Temporal discrimination as a function of marker duration.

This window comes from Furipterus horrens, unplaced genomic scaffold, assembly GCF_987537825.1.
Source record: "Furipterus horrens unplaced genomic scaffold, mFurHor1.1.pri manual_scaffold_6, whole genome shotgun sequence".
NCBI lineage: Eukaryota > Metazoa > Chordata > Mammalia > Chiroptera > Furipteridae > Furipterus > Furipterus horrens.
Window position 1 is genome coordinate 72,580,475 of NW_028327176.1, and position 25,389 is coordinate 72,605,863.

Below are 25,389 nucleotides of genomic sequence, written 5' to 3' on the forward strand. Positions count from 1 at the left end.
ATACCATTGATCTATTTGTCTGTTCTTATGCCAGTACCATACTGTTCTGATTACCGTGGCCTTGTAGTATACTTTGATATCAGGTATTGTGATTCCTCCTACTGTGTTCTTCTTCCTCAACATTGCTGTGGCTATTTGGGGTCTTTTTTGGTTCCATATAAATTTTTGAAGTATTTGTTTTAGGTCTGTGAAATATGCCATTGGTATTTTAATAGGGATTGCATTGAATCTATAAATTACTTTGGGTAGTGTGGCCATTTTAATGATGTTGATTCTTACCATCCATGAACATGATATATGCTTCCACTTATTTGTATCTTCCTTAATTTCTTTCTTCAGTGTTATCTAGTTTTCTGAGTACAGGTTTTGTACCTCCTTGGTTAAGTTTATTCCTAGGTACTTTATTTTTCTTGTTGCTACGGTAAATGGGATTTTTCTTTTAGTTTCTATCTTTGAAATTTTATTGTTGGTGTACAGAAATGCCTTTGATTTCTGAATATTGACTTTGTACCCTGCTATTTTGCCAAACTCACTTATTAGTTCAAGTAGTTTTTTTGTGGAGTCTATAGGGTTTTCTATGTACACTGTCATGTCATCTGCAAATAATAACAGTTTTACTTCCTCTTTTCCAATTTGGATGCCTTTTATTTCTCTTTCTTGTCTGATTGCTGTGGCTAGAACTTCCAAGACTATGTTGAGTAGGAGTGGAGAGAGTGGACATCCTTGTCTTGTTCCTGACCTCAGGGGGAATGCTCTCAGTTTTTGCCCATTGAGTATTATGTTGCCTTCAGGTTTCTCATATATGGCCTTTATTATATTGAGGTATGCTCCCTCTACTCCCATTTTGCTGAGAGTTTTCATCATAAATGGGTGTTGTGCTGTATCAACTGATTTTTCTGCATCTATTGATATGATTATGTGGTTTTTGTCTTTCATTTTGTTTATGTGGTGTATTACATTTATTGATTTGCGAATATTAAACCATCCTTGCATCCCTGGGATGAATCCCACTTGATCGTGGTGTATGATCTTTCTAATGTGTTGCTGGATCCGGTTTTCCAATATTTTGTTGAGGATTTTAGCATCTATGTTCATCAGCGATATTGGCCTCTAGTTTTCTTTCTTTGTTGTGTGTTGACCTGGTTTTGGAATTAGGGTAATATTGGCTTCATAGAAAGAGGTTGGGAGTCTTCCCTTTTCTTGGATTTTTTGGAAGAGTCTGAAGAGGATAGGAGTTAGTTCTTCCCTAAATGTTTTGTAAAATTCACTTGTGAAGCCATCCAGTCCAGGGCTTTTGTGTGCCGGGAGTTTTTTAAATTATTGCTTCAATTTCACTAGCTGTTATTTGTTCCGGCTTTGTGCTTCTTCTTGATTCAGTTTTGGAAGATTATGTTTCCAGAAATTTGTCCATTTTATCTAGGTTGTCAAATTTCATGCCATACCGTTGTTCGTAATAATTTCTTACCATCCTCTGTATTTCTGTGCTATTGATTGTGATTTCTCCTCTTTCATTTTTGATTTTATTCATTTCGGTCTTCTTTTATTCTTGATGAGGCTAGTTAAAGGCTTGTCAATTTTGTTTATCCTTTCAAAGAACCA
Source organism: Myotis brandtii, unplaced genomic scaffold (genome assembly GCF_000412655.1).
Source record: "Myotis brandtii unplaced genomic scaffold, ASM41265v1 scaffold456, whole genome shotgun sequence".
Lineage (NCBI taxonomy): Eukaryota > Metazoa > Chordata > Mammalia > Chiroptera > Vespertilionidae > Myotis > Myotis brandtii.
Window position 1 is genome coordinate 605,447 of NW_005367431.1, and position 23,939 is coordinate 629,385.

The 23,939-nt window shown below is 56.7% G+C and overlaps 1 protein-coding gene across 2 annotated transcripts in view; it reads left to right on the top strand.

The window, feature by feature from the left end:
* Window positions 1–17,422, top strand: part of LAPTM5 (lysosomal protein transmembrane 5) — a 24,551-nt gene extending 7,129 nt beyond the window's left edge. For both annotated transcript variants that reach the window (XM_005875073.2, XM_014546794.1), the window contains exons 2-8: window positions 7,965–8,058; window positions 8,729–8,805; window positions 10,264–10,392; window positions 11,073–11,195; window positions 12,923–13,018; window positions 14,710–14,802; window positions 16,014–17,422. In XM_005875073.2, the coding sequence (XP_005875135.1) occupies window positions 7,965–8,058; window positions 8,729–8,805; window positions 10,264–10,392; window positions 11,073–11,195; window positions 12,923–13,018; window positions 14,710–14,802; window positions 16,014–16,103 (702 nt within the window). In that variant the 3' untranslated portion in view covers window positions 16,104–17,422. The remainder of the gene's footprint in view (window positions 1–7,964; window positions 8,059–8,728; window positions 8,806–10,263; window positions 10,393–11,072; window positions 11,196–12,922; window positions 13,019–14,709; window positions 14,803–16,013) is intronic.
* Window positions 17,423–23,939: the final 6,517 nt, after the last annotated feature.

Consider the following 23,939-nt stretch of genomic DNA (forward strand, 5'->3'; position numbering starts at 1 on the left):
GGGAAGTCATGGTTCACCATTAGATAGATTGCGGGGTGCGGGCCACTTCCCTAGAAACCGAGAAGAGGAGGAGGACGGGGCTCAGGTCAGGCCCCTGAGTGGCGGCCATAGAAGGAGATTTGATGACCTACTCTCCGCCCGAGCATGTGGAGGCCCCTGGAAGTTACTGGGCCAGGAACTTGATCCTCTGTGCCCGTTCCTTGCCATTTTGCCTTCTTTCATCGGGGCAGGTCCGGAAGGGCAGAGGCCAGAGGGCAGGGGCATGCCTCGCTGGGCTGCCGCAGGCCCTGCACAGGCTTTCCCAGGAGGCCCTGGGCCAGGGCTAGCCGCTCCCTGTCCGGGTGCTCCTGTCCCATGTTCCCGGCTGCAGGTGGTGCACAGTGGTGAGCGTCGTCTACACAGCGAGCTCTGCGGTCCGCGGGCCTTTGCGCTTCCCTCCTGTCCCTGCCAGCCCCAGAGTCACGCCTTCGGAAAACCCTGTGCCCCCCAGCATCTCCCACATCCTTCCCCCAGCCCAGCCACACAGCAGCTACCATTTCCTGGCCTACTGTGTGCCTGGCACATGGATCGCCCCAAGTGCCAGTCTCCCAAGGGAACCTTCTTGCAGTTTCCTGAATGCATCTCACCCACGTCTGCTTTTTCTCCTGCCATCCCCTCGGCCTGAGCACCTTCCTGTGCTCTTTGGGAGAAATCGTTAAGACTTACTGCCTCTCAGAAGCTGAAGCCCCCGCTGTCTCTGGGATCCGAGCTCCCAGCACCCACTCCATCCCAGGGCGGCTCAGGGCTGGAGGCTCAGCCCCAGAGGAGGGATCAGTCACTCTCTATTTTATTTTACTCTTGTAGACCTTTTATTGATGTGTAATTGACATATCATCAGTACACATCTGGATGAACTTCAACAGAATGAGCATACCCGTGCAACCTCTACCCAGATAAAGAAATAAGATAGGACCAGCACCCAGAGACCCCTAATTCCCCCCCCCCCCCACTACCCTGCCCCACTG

Evaluated the effect of marker duration on temporal discrimination with empty auditory intervals bounded by markers ranging from 3-300 ms or presented as a gap within a continious tone in a series of three experiments. As a measure of performance, difference thresholds in relation to a base duration of 50 ms were computed for 88 college students. Temporal discrimination was significantly better with markers ranging from 3-150 ms than with markers ranging from 225-300 ms or under the gap condition. However, within each range of marker duration (3-150 ms, 225-300 ms, or gap) performance did not differ significantly. A fourth experiment provided evidence that the effect of marker duration cannot be explained in terms of marker-induced masking. A good approximiation of the relationship between marker duration and temporal discrimination performance in the present experiments is a smooth step function, which can account for 99.3 percent of the variance of mean discrimination performance. Findings point to the conclusion that two different mechanisms are used in the processing of temporal information, depending on the duration of the auditory markers. The tradeoff point for the hypothetical shift from one timing mechanism to the other may be found at a marker duration of approximately 200 ms.
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